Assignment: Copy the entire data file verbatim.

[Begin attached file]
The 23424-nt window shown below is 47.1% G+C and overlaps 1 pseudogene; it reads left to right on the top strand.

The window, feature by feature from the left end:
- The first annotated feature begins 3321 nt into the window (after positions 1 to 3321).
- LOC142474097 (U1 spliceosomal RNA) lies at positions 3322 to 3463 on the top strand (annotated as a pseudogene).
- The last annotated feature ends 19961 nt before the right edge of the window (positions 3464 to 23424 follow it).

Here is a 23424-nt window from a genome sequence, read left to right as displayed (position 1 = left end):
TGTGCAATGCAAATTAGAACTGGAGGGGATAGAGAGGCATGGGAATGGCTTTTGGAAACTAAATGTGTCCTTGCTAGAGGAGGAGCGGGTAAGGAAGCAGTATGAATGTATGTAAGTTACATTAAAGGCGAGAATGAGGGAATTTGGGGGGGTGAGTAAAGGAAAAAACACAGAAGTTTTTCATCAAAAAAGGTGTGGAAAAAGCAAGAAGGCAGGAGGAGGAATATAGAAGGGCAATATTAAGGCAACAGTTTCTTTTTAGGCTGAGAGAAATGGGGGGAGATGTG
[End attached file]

The 23424-nt window shown below is 47.1% G+C and overlaps 1 pseudogene; it reads left to right on the top strand.

The window, feature by feature from the left end:
- The first annotated feature begins 3321 nt into the window (after positions 1 to 3321).
- LOC142474097 (U1 spliceosomal RNA) lies at positions 3322 to 3463 on the top strand (annotated as a pseudogene).
- The last annotated feature ends 19961 nt before the right edge of the window (positions 3464 to 23424 follow it).

Here is a 23424-nt window from a genome sequence, read left to right as displayed (position 1 = left end):
TGTGCAATGCAAATTAGAACTGGAGGGGATAGAGAGGCATGGGAATGGCTTTTGGAAACTAAATGTGTCCTTGCTAGAGGAGGAGCGGGTAAGGAAGCAGTATGAATGTATGTAAGTTACATTAAAGGCGAGAATGAGGGAATTTGGGGGGGTGAGTAAAGGAAAAAACACAGAAGTTTTTCATCAAAAAAGGTGTGGAAAAAGCAAGAAGGCAGGAGGAGGAATATAGAAGGGCAATATTAAGGCAACAGTTTCTTTTTAGGCTGAGAGAAATGGGGGGAGATGTG